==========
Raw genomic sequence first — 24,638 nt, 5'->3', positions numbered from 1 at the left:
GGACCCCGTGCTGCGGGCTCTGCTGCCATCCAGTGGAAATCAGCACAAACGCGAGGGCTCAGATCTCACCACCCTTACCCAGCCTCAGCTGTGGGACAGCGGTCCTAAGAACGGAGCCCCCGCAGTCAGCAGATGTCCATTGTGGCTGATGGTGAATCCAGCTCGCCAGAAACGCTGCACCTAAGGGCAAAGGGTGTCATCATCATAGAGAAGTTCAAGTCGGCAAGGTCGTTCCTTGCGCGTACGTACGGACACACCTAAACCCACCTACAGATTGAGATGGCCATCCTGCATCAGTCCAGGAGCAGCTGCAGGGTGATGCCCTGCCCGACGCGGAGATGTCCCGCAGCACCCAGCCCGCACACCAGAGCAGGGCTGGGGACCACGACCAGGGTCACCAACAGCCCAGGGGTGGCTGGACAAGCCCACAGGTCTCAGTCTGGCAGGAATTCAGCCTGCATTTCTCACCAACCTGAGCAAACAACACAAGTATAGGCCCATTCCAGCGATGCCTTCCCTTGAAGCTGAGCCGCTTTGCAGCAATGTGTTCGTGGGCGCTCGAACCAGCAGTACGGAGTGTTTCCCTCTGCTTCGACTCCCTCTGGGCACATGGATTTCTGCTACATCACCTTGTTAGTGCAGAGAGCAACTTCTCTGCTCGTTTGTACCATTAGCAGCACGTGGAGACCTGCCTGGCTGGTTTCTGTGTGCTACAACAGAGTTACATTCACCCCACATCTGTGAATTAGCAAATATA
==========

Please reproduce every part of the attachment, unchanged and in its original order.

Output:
Raw genomic sequence first — 24,638 nt, 5'->3', positions numbered from 1 at the left:
GGACCCCGTGCTGCGGGCTCTGCTGCCATCCAGTGGAAATCAGCACAAACGCGAGGGCTCAGATCTCACCACCCTTACCCAGCCTCAGCTGTGGGACAGCGGTCCTAAGAACGGAGCCCCCGCAGTCAGCAGATGTCCATTGTGGCTGATGGTGAATCCAGCTCGCCAGAAACGCTGCACCTAAGGGCAAAGGGTGTCATCATCATAGAGAAGTTCAAGTCGGCAAGGTCGTTCCTTGCGCGTACGTACGGACACACCTAAACCCACCTACAGATTGAGATGGCCATCCTGCATCAGTCCAGGAGCAGCTGCAGGGTGATGCCCTGCCCGACGCGGAGATGTCCCGCAGCACCCAGCCCGCACACCAGAGCAGGGCTGGGGACCACGACCAGGGTCACCAACAGCCCAGGGGTGGCTGGACAAGCCCACAGGTCTCAGTCTGGCAGGAATTCAGCCTGCATTTCTCACCAACCTGAGCAAACAACACAAGTATAGGCCCATTCCAGCGATGCCTTCCCTTGAAGCTGAGCCGCTTTGCAGCAATGTGTTCGTGGGCGCTCGAACCAGCAGTACGGAGTGTTTCCCTCTGCTTCGACTCCCTCTGGGCACATGGATTTCTGCTACATCACCTTGTTAGTGCAGAGAGCAACTTCTCTGCTCGTTTGTACCATTAGCAGCACGTGGAGACCTGCCTGGCTGGTTTCTGTGTGCTACAACAGAGTTACATTCACCCCACATCTGTGAATTAGCAAATATA